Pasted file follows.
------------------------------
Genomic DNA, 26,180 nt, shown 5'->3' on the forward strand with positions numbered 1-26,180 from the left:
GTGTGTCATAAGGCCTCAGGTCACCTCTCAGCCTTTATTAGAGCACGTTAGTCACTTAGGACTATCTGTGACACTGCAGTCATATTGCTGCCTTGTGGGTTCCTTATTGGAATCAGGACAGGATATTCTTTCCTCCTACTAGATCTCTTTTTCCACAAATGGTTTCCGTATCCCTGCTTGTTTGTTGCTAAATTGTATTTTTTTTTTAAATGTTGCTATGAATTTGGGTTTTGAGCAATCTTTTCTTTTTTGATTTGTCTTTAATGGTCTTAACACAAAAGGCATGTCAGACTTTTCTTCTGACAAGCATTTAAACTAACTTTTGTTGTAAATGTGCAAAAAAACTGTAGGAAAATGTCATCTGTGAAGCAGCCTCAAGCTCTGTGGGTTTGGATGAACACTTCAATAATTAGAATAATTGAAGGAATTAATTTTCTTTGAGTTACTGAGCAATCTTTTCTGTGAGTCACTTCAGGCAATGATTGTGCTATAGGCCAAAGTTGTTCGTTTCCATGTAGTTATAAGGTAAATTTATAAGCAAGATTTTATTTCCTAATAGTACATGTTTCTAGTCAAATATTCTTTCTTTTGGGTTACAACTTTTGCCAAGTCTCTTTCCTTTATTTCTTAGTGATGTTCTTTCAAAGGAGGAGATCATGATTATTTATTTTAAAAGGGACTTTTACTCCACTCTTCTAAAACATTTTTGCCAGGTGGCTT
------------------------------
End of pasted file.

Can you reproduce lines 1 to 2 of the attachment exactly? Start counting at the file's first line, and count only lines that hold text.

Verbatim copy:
Genomic DNA, 26,180 nt, shown 5'->3' on the forward strand with positions numbered 1-26,180 from the left:
GTGTGTCATAAGGCCTCAGGTCACCTCTCAGCCTTTATTAGAGCACGTTAGTCACTTAGGACTATCTGTGACACTGCAGTCATATTGCTGCCTTGTGGGTTCCTTATTGGAATCAGGACAGGATATTCTTTCCTCCTACTAGATCTCTTTTTCCACAAATGGTTTCCGTATCCCTGCTTGTTTGTTGCTAAATTGTATTTTTTTTTTAAATGTTGCTATGAATTTGGGTTTTGAGCAATCTTTTCTTTTTTGATTTGTCTTTAATGGTCTTAACACAAAAGGCATGTCAGACTTTTCTTCTGACAAGCATTTAAACTAACTTTTGTTGTAAATGTGCAAAAAAACTGTAGGAAAATGTCATCTGTGAAGCAGCCTCAAGCTCTGTGGGTTTGGATGAACACTTCAATAATTAGAATAATTGAAGGAATTAATTTTCTTTGAGTTACTGAGCAATCTTTTCTGTGAGTCACTTCAGGCAATGATTGTGCTATAGGCCAAAGTTGTTCGTTTCCATGTAGTTATAAGGTAAATTTATAAGCAAGATTTTATTTCCTAATAGTACATGTTTCTAGTCAAATATTCTTTCTTTTGGGTTACAACTTTTGCCAAGTCTCTTTCCTTTATTTCTTAGTGATGTTCTTTCAAAGGAGGAGATCATGATTATTTATTTTAAAAGGGACTTTTACTCCACTCTTCTAAAACATTTTTGCCAGGTGGCTT